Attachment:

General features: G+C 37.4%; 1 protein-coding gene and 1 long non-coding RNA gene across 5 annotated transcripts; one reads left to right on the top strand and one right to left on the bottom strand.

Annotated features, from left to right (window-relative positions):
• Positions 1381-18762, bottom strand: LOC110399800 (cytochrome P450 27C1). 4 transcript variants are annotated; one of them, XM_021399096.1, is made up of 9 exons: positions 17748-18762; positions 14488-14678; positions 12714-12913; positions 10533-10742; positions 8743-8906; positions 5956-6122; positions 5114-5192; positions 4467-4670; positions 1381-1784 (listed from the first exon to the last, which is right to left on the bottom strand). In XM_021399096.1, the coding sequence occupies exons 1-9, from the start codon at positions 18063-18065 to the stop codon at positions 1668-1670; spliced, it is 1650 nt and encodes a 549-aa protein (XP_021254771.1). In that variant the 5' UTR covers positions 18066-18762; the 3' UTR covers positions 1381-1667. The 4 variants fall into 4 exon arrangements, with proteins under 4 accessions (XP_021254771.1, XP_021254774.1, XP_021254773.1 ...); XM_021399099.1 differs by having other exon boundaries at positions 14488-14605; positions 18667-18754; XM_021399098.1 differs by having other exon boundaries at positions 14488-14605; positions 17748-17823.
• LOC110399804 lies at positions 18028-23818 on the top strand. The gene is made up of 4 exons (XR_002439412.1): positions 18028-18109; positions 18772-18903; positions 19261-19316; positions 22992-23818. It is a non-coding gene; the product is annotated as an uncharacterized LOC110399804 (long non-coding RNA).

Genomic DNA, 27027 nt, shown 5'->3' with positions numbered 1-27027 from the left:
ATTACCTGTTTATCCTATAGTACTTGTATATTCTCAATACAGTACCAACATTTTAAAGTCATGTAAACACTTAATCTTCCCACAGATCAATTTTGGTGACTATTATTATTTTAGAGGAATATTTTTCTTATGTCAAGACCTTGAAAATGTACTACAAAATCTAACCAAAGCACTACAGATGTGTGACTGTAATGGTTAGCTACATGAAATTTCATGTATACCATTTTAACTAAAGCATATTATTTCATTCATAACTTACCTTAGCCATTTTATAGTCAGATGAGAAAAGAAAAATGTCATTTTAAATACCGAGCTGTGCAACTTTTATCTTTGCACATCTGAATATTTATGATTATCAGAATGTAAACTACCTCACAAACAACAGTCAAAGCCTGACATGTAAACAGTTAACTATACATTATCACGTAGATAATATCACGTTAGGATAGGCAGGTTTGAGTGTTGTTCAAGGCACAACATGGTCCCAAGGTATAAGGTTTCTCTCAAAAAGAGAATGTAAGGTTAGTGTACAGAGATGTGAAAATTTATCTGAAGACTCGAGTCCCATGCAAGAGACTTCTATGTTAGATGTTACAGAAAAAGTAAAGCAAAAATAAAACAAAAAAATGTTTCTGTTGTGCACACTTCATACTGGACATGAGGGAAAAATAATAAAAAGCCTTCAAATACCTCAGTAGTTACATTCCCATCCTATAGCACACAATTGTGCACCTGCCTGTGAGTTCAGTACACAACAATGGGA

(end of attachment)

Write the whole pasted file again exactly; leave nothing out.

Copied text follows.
General features: G+C 37.4%; 1 protein-coding gene and 1 long non-coding RNA gene across 5 annotated transcripts; one reads left to right on the top strand and one right to left on the bottom strand.

Annotated features, from left to right (window-relative positions):
• Positions 1381-18762, bottom strand: LOC110399800 (cytochrome P450 27C1). 4 transcript variants are annotated; one of them, XM_021399096.1, is made up of 9 exons: positions 17748-18762; positions 14488-14678; positions 12714-12913; positions 10533-10742; positions 8743-8906; positions 5956-6122; positions 5114-5192; positions 4467-4670; positions 1381-1784 (listed from the first exon to the last, which is right to left on the bottom strand). In XM_021399096.1, the coding sequence occupies exons 1-9, from the start codon at positions 18063-18065 to the stop codon at positions 1668-1670; spliced, it is 1650 nt and encodes a 549-aa protein (XP_021254771.1). In that variant the 5' UTR covers positions 18066-18762; the 3' UTR covers positions 1381-1667. The 4 variants fall into 4 exon arrangements, with proteins under 4 accessions (XP_021254771.1, XP_021254774.1, XP_021254773.1 ...); XM_021399099.1 differs by having other exon boundaries at positions 14488-14605; positions 18667-18754; XM_021399098.1 differs by having other exon boundaries at positions 14488-14605; positions 17748-17823.
• LOC110399804 lies at positions 18028-23818 on the top strand. The gene is made up of 4 exons (XR_002439412.1): positions 18028-18109; positions 18772-18903; positions 19261-19316; positions 22992-23818. It is a non-coding gene; the product is annotated as an uncharacterized LOC110399804 (long non-coding RNA).

Genomic DNA, 27027 nt, shown 5'->3' with positions numbered 1-27027 from the left:
ATTACCTGTTTATCCTATAGTACTTGTATATTCTCAATACAGTACCAACATTTTAAAGTCATGTAAACACTTAATCTTCCCACAGATCAATTTTGGTGACTATTATTATTTTAGAGGAATATTTTTCTTATGTCAAGACCTTGAAAATGTACTACAAAATCTAACCAAAGCACTACAGATGTGTGACTGTAATGGTTAGCTACATGAAATTTCATGTATACCATTTTAACTAAAGCATATTATTTCATTCATAACTTACCTTAGCCATTTTATAGTCAGATGAGAAAAGAAAAATGTCATTTTAAATACCGAGCTGTGCAACTTTTATCTTTGCACATCTGAATATTTATGATTATCAGAATGTAAACTACCTCACAAACAACAGTCAAAGCCTGACATGTAAACAGTTAACTATACATTATCACGTAGATAATATCACGTTAGGATAGGCAGGTTTGAGTGTTGTTCAAGGCACAACATGGTCCCAAGGTATAAGGTTTCTCTCAAAAAGAGAATGTAAGGTTAGTGTACAGAGATGTGAAAATTTATCTGAAGACTCGAGTCCCATGCAAGAGACTTCTATGTTAGATGTTACAGAAAAAGTAAAGCAAAAATAAAACAAAAAAATGTTTCTGTTGTGCACACTTCATACTGGACATGAGGGAAAAATAATAAAAAGCCTTCAAATACCTCAGTAGTTACATTCCCATCCTATAGCACACAATTGTGCACCTGCCTGTGAGTTCAGTACACAACAATGGGA